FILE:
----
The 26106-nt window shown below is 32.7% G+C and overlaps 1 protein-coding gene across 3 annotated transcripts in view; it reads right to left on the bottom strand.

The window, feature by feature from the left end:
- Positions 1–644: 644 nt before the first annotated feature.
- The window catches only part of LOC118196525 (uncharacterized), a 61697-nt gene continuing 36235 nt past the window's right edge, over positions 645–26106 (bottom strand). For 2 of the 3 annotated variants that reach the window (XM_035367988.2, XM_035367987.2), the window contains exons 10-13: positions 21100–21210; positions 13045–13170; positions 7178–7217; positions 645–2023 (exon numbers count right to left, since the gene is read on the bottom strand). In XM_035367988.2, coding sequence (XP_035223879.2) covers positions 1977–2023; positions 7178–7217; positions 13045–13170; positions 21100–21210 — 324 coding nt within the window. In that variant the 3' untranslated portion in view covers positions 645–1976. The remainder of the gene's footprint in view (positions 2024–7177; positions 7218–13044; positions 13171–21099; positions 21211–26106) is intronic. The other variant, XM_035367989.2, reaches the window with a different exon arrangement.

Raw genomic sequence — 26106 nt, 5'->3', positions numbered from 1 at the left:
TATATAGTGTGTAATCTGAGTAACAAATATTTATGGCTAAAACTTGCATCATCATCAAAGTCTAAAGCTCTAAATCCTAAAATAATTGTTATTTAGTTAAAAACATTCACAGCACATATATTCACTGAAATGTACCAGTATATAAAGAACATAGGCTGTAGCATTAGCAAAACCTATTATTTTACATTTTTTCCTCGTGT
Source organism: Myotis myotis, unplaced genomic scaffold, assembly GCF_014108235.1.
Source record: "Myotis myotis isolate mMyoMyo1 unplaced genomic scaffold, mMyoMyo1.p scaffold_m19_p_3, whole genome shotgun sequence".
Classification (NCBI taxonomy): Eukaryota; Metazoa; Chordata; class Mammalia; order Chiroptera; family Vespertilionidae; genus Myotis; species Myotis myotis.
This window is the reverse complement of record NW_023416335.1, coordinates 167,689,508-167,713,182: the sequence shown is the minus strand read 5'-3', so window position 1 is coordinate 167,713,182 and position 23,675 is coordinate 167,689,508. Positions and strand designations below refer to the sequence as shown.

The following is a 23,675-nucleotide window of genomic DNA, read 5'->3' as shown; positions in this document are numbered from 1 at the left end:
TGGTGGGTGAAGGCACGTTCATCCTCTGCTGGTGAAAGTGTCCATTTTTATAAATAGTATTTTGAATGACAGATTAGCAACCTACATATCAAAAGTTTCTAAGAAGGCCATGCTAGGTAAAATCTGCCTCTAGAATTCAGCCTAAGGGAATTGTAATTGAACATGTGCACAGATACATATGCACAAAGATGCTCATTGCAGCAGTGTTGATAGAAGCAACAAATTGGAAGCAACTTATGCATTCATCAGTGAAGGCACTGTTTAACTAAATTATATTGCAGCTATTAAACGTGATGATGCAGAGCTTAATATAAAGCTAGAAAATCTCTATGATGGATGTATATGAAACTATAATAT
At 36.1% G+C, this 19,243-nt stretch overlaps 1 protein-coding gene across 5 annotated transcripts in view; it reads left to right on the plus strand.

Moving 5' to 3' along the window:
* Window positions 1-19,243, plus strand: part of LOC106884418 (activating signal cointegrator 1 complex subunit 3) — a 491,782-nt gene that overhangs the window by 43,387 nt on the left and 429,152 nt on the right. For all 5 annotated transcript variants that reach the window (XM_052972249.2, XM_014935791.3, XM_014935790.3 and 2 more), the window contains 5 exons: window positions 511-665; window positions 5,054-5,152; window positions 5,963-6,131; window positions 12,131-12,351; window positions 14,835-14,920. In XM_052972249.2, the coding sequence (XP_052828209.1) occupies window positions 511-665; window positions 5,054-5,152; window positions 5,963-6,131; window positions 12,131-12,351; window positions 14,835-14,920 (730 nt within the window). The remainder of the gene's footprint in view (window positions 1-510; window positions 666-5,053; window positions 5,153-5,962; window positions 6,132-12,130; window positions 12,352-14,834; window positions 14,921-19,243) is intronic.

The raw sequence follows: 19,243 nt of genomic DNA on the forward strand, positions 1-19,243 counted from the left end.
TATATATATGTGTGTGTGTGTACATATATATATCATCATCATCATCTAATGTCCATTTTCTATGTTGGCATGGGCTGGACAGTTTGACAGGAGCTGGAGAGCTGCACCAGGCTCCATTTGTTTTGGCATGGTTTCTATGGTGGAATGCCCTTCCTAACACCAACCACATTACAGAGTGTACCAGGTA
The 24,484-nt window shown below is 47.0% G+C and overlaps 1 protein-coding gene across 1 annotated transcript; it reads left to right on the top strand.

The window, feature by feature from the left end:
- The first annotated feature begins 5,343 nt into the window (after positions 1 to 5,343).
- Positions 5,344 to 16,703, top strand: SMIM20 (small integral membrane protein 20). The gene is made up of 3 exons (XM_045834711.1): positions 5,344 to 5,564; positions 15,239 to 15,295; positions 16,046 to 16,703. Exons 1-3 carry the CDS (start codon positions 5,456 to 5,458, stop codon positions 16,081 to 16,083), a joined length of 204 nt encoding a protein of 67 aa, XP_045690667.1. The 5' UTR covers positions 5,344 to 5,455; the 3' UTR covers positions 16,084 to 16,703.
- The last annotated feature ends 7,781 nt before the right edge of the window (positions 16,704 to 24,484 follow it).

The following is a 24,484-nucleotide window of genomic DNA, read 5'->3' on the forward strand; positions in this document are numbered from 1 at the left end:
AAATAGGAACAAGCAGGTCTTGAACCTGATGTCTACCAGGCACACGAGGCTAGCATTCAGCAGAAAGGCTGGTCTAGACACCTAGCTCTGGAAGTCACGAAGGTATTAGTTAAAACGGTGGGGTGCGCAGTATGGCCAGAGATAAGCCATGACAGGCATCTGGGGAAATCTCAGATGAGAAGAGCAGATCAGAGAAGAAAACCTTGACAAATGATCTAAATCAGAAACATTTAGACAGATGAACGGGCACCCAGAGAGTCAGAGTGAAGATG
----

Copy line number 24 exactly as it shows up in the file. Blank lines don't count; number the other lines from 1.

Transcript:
AAATAGGAACAAGCAGGTCTTGAACCTGATGTCTACCAGGCACACGAGGCTAGCATTCAGCAGAAAGGCTGGTCTAGACACCTAGCTCTGGAAGTCACGAAGGTATTAGTTAAAACGGTGGGGTGCGCAGTATGGCCAGAGATAAGCCATGACAGGCATCTGGGGAAATCTCAGATGAGAAGAGCAGATCAGAGAAGAAAACCTTGACAAATGATCTAAATCAGAAACATTTAGACAGATGAACGGGCACCCAGAGAGTCAGAGTGAAGATG